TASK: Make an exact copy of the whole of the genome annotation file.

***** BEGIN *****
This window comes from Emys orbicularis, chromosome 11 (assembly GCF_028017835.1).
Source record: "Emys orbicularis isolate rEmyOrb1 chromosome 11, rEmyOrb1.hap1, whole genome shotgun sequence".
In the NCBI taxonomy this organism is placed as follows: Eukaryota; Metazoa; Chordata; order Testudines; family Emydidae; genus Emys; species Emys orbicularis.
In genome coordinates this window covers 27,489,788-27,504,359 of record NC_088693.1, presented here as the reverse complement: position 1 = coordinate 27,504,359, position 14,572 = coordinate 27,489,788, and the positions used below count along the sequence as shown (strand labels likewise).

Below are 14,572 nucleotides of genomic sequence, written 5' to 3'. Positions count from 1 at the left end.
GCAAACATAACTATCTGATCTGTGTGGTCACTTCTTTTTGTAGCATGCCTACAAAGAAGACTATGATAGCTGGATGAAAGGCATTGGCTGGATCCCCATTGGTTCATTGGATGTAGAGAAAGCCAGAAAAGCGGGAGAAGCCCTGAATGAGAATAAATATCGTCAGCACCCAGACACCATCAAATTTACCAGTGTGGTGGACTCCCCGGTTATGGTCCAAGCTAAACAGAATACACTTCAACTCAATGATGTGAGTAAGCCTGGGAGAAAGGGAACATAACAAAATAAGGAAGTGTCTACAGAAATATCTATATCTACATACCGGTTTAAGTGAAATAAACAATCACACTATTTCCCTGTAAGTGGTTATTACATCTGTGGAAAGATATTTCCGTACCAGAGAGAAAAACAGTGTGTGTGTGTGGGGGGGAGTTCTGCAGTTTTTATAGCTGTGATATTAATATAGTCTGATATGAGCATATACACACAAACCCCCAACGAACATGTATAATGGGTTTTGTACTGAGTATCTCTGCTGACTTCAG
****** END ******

This window comes from Emys orbicularis, chromosome 11 (assembly GCF_028017835.1).
Source record: "Emys orbicularis isolate rEmyOrb1 chromosome 11, rEmyOrb1.hap1, whole genome shotgun sequence".
In the NCBI taxonomy this organism is placed as follows: Eukaryota; Metazoa; Chordata; order Testudines; family Emydidae; genus Emys; species Emys orbicularis.
In genome coordinates this window covers 27,489,788-27,504,359 of record NC_088693.1, presented here as the reverse complement: position 1 = coordinate 27,504,359, position 14,572 = coordinate 27,489,788, and the positions used below count along the sequence as shown (strand labels likewise).

Below are 14,572 nucleotides of genomic sequence, written 5' to 3'. Positions count from 1 at the left end.
GCAAACATAACTATCTGATCTGTGTGGTCACTTCTTTTTGTAGCATGCCTACAAAGAAGACTATGATAGCTGGATGAAAGGCATTGGCTGGATCCCCATTGGTTCATTGGATGTAGAGAAAGCCAGAAAAGCGGGAGAAGCCCTGAATGAGAATAAATATCGTCAGCACCCAGACACCATCAAATTTACCAGTGTGGTGGACTCCCCGGTTATGGTCCAAGCTAAACAGAATACACTTCAACTCAATGATGTGAGTAAGCCTGGGAGAAAGGGAACATAACAAAATAAGGAAGTGTCTACAGAAATATCTATATCTACATACCGGTTTAAGTGAAATAAACAATCACACTATTTCCCTGTAAGTGGTTATTACATCTGTGGAAAGATATTTCCGTACCAGAGAGAAAAACAGTGTGTGTGTGTGGGGGGGAGTTCTGCAGTTTTTATAGCTGTGATATTAATATAGTCTGATATGAGCATATACACACAAACCCCCAACGAACATGTATAATGGGTTTTGTACTGAGTATCTCTGCTGACTTCAG